A mix of Paramore’s previous sounds turned into something new. Clever and incredibly catchy!
Bursting onto the music scene in 2005 with the debut album All We Know Is Falling, pop-punk turned indie pop legends Paramore have seen many changes in their almost 20-year history however, their new single, This Is Why, provides us with a perfect example of how returning to your roots can be just as refreshing as exploring something new.
This Is Why is a comeback single following their four-year break. Although their roots were as a rock band, Paramore’s music during the 2010s experimented with pop, funk and new wave sounds. This was more popular in the mainstream with the band securing their first Billboard top 10 single with Ain’t It Fun and Grammy win. As with pretty much any change in sound, aesthetic and line-up, this was met with a mixed reception from die-hard fans. Personally, I love all of their albums and singles. It just depends on what mood I’m in. Having said that, their exploration of new wave sounds in After Laughter remains my absolute favourite regardless of how ‘Paramore’ it did or didn’t sound.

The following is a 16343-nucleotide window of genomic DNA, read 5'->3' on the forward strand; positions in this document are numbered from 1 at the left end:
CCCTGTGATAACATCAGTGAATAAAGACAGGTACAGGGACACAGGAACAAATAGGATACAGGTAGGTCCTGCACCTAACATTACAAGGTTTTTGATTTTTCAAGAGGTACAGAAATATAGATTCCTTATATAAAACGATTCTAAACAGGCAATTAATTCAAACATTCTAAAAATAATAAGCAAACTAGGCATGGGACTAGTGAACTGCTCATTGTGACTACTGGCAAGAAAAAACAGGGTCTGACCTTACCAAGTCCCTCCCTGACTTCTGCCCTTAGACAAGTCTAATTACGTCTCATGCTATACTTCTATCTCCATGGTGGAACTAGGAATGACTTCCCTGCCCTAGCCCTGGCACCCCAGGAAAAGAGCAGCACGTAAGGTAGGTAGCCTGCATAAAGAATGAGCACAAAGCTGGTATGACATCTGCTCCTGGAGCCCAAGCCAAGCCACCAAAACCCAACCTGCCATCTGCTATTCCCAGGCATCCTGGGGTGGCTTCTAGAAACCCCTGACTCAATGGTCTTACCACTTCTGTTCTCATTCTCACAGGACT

Therefore, I am glad to say that This Is Why feels like an evolution rather than a step back. Aesthetically, the music video and promotional images feel like a return to form for Paramore with lead singer Hayley Williams’ bright orange hair and a greater utilisation of dark colours, mainly reds and blacks. Sound-wise, This Is Why mixes the different facets together meaning that comparisons can be drawn from across the band’s two-decade history. Where some comebacks, remakes, and returns to form rely too heavily on what originally made them famous, ignoring what occurred in the interim, Paramore have blended the styles to create something new. Thus, This Is Why feels recognizable but not tired and recycled.
Just as noughties fashion has returned twenty years after its debut in a new form, noughties Paramore has returned to provide us with a fresh take on what made them great.
Second year history student. Interested in all sorts but particularly film & TV history and lost media